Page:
Champagne de Venoge Cordon Bleu Brut Sélect

Champagne de Venoge
Cordon Bleu Brut Sélect
Champagne, France

While the French are world-renowned for their Champagne, one of the early pioneers of this bubbly beverage was actually Swiss. Henri-Marc de Venoge, born in Switzerland, founded Champagne de Venoge in Mareuil-sur-Ay in 1837. Two years later, de Venoge moved his business to Épernay, where the House has remained ever since. Notably, the founder was the first in this well-known wine region to illustrate his wine labels—his design featured two painted wine bottles. Up until that time, labels simply displayed the name of the producer and the vintage. Though fifty years have passed since the last direct heir to the family controlled the company, Champagne de Venoge maintains its heritage of continuously well-crafted Champagne. Their Cordon Bleu Brut Sélect, for example, was first launched in 1851 and continues to be produced today. Cordon bleu means “blue ribbon” in French, and symbolizes high quality as well as the Venoge River in Switzerland, from which the family derives its name. The non-vintage cuvée combines grapes grown in 45 different villages, and consists of 50 percent Pinot Noir, 25 percent Pinot Meunier and 25 percent Chardonnay. This sparkling wine tastes consistent each year because 20 percent of the wine comes from reserve vino from the previous two years. The bright gold Champagne exudes aromas of apples, lemon and honey, which transform into buttery, biscuit-like scents as the wine aerates. The wine is good as an aperitif, or along with light starter dishes of veal, sweetbreads or crab.

Rating: 14/20
Price: $49

Other Sparkling Wines & Champagne we have tasted
Check out our guides to France
For more information, visit

April 28, 2008

2004 Vinedos y Bodegas Garcia Figuero Noble

Viñedos y Bodegas Garcia Figuero
2004 Viñedos y Bodegas Garcia Figuero Noble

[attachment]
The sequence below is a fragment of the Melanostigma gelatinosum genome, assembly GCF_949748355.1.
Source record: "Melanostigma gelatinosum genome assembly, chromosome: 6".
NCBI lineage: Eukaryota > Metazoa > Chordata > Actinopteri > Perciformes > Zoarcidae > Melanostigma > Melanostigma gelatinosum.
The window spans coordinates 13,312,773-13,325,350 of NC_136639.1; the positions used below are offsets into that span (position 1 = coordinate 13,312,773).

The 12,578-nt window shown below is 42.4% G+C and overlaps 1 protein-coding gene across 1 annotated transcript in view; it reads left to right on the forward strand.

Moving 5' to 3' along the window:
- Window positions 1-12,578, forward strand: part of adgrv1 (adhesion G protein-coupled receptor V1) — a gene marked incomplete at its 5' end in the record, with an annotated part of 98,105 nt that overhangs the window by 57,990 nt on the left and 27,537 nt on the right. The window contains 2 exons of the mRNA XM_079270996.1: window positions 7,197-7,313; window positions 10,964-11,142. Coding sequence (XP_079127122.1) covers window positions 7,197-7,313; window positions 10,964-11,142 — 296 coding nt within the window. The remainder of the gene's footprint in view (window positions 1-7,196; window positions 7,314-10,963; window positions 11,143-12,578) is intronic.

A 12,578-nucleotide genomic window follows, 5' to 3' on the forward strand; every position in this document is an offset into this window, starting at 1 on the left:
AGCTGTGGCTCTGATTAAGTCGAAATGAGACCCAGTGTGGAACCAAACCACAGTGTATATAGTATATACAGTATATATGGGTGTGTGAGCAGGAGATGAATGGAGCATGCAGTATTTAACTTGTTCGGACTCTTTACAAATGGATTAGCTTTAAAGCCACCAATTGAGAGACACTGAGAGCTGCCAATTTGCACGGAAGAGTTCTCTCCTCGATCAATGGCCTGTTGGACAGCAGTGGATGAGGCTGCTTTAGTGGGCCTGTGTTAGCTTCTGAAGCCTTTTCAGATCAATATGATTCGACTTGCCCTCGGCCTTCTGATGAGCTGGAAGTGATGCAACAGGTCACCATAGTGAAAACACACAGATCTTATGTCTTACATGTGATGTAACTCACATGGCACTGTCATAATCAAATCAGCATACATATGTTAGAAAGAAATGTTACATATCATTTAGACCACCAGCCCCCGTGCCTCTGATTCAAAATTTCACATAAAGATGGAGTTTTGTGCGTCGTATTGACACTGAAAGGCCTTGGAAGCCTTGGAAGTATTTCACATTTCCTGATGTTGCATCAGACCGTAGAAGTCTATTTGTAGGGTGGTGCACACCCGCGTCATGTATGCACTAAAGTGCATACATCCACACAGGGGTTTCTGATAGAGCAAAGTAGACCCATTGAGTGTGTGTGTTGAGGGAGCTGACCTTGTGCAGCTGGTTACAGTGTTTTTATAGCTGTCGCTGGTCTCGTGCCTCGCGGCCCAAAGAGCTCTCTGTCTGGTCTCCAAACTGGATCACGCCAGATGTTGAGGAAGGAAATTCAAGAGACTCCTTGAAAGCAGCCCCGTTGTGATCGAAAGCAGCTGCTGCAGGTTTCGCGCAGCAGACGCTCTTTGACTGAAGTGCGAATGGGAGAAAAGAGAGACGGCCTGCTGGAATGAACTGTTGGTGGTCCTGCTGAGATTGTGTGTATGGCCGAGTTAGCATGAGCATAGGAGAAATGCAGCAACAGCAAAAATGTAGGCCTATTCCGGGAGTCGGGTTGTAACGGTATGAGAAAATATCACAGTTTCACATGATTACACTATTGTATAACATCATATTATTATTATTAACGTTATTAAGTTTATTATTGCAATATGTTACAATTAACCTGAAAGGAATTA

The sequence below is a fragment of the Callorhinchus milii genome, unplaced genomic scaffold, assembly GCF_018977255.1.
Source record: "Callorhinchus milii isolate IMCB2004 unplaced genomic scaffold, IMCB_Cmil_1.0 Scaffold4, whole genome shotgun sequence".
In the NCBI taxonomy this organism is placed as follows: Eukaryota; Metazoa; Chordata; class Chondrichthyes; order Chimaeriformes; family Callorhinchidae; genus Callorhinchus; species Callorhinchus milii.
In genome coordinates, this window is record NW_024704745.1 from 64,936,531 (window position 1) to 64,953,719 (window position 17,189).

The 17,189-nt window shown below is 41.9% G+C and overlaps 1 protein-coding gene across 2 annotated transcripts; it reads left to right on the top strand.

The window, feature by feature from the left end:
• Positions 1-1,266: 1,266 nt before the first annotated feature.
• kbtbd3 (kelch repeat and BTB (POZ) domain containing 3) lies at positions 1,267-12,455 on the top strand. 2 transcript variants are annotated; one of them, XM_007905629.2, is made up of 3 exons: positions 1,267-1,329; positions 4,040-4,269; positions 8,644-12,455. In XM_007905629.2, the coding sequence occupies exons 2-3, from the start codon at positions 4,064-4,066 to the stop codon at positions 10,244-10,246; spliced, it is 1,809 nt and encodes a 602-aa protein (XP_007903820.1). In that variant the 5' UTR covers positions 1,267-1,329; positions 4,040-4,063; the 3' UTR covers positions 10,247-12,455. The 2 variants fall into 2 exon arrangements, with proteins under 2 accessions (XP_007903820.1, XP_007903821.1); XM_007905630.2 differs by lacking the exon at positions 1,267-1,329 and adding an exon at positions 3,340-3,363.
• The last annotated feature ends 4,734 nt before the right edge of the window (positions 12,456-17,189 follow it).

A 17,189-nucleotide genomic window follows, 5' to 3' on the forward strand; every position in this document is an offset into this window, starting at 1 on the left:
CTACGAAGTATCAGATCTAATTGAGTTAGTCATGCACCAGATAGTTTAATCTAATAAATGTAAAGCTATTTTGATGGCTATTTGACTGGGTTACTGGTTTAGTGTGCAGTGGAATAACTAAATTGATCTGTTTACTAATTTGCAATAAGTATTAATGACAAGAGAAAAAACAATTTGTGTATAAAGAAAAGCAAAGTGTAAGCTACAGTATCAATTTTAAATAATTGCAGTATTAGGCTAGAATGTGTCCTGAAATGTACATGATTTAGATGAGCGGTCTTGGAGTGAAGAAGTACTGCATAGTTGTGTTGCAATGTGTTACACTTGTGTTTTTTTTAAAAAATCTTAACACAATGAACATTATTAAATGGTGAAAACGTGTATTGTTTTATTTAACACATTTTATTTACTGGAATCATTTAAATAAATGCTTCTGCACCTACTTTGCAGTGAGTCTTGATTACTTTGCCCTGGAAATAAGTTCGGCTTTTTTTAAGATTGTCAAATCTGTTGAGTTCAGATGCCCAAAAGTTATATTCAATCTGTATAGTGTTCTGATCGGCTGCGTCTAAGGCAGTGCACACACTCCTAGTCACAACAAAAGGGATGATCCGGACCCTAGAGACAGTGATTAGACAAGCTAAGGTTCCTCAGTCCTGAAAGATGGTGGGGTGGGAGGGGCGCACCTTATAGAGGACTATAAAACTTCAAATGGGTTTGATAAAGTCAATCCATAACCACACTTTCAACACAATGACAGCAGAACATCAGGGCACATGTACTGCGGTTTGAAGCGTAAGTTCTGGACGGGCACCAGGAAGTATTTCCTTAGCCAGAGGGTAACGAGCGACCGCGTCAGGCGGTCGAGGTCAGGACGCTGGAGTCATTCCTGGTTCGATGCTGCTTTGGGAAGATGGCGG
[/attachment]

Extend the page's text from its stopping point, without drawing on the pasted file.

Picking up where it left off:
Ribera del Duero, Spain

As we enjoy more and more Spanish wines, we realize how versatile the Tempranillo grape can be. Many of the inexpensive imports based on the country’s signature red grape are light-bodied, making them fine for sipping, serving with cheese or as a simple table wine. But the 2004 Noble from Vinedos y Bodegas Garcia Figuero is a big red, with a price tag to match. Using their ancestors’ techniques, Jose Maria Garcia and Milagros Figuero spent many years growing grapes until they decided to make their own wine in 2001 with the help of their three children. The fruit for their top-of-the-line product is hand-harvested from estate vines more than 70 years old in the Ribera del Duero region of central Spain, about 80 miles north of Madrid. The 2004 Figuero Noble was aged fifteen months in American oak, six months in French oak, and an additional fifteen months in the bottle before leaving the cellar. The result is a big red with a nose and palate of ripened fruit, jam, minerality and wood. This powerhouse, with 14 percent alcohol, packs a long finish and will only improve with age over the next five years. Serve it with steak, venison, or the heartiest fare you can muster.

Rating: 15.5/20
Price: $160

Other Tempranillo we have tasted
Check out our guides to Spain
For more information, visit



Read about the wine world's most influential critic: Robert Parker, Jr.

News / Tasting Notes / Features / Wine Map / Wine Events / Interviews / Community / Site Map / About Novus Vinum / Contact Us / Advertise

Copyright © 1996-2010 GAYOT ® All Rights Reserved; Privacy Policy; Disclaimer GAYOT (pronounced guy-OH)